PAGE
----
|A small portion of my library - all sizes to be sure|
Anne R. Allen in her blog of last weekend posted an interesting thought about the strength of shorter books and the novella and that our audience's habit's are changing. She supported her thoughts with some fairly strong remarks from others about the current state of writing and that we authors no longer exist, we are now nothing more than producers of content that is schlepped out to ebook sites, POD suppliers, and reviewers to help shill sales. Maybe.
But on the other hand Mark Twain, Dickens, and even Hammett found good markets in the serial magazines of their day – all to hump up sales. So let's put that whole pandering to our marketplace to the side. Me, I'll pander away if it will sell books and stories. After all if we don’t sell we are just like all the other writers out their pounding away at night wishing upon a star. Sales do matter.
But what I found to be intriguing in her post is the changing form of the book itself, and I think this is across all the popular genres, romance, YA, and mystery/thriller, and even science fiction. This I have found not in my own books but in the dozens I read every year. We now see books written for readers with shorter attention spans habituated by tweets, texts, and emails. I often wonder if a twenty year old with ten years of texts and emails under their belt can even complete a full sentence, let alone read a 155,000 word novel that is replete with said sentences and punctuation. Daunting to say the least.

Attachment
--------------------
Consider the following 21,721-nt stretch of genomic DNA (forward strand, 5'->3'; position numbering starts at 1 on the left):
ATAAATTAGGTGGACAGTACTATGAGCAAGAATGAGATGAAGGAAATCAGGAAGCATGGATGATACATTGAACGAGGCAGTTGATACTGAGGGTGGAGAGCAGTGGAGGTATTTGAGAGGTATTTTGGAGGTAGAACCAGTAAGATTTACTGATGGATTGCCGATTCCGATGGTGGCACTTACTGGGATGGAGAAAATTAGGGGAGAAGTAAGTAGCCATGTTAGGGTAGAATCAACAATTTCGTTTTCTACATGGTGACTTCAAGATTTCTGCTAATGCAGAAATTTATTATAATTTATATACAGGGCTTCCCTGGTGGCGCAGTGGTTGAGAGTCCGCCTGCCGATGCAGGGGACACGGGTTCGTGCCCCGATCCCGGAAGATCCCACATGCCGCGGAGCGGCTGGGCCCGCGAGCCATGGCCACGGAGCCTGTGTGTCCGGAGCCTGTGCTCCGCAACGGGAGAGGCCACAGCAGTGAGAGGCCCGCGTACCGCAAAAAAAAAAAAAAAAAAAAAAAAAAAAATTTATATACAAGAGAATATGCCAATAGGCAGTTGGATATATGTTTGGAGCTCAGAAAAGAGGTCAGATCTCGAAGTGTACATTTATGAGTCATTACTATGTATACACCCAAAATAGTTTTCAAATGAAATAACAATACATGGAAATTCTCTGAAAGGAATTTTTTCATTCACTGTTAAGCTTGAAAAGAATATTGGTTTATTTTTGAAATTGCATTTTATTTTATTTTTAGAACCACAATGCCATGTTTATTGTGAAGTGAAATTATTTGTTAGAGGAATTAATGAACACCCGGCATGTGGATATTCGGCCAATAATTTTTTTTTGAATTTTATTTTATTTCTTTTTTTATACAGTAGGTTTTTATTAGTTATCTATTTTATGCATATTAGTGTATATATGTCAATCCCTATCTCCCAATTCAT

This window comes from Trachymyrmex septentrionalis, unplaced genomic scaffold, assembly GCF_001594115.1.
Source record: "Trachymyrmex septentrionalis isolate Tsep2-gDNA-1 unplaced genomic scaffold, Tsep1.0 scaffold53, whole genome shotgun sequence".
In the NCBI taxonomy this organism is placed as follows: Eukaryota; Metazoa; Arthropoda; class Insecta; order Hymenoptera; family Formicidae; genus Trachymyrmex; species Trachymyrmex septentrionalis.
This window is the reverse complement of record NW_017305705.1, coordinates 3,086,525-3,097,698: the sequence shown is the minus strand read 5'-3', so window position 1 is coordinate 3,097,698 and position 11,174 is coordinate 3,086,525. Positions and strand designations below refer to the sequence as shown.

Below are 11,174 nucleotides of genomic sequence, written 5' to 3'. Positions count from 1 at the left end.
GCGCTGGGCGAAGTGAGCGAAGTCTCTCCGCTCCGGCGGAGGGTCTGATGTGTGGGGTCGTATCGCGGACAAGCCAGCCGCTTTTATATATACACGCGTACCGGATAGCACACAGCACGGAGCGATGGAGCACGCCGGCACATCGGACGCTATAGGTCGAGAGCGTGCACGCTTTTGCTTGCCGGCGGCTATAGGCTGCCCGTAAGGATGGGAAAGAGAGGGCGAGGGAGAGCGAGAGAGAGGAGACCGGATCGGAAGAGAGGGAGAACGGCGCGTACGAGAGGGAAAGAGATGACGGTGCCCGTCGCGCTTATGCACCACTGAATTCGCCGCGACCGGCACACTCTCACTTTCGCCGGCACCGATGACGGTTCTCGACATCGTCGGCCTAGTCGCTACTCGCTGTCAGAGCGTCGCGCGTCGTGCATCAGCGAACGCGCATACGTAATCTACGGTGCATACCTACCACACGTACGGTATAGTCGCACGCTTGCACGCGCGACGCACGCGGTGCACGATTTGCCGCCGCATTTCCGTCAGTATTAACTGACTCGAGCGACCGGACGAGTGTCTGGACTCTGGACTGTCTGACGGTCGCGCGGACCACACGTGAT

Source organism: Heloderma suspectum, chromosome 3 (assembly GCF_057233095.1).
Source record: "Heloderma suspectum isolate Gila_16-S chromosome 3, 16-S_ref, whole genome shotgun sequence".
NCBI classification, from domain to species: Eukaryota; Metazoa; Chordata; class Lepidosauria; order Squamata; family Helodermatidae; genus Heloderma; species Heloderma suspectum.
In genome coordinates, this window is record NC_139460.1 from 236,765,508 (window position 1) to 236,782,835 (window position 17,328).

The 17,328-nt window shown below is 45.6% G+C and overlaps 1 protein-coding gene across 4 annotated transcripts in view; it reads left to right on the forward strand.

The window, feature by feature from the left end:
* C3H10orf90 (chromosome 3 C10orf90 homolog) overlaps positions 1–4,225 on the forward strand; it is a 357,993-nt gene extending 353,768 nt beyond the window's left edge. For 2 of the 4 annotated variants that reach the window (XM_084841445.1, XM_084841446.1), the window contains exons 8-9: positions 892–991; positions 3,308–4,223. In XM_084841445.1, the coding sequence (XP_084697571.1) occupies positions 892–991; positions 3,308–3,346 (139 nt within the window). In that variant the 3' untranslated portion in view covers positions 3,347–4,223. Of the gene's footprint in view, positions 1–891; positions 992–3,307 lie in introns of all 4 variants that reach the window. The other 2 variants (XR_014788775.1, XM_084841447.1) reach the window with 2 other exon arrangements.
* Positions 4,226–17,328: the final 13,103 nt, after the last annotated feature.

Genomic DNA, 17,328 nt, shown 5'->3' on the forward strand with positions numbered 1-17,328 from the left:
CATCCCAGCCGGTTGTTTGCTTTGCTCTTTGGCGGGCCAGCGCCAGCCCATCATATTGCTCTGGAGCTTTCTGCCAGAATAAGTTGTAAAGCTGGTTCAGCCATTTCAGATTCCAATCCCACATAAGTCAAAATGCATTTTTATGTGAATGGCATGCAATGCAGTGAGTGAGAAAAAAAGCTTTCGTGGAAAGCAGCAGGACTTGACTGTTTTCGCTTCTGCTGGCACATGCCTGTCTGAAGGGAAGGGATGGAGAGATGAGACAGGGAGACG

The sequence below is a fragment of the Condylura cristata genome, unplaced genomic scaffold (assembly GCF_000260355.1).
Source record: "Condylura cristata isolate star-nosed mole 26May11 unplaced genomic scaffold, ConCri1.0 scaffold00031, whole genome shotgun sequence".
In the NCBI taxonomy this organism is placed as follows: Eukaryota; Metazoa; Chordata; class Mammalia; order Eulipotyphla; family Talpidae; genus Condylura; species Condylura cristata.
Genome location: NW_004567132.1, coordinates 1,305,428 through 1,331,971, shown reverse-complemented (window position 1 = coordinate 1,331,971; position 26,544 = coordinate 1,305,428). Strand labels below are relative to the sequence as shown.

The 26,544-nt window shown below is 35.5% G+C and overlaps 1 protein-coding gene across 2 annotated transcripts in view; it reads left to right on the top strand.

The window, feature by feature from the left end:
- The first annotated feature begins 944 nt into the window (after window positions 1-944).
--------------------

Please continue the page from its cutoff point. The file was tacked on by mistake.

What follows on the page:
Even when I offered my 165,000 word historical novel to a few agents I was rebuffed. "Traditional publishers won’t touch it, too long. The market is for shorter and crisper stories –cut it to maybe 85,000, then we will talk." And they may be right. Most authors, self-published or traditional, want sales and if the market is 65-85,000 words so be it (220 to 300 pages). Alan Furst's Mission to Paris goes 255 pages and F. Scott Fitzgerald's The Great Gatsby went a scant 159 pages. I won’t argue that many books out there are long and well received, some even win awards, but considering that what the late Elmore Leonard wrote almost never was more than 250 pages who am I to argue.
In Allen's blog she points out that sale's god writer James Patterson, with more than 300 million books sold to date, now uses the physical structure of the page as his driver, more white space, more dialog, short chapters, keep them interested. And while I'm going to parallel Anne R. Allen with the following, I have to admit I use these same techniques in my own books.
Drive the story forward with scene after scene standing alone as a chapter, when a chapter has three or four connected scenes, separate them – it increases the book's pace. There's a failure point to this I'm sure, but you have to admit that the late Robert Parker's scenes would barely fit on one page if you took out all the one line dialog. Short may be the new long in sales. (What this says about the reader I can only guess, but we have been brought up on eight minute scenes on everything from Law and Order to Castle – so why not?)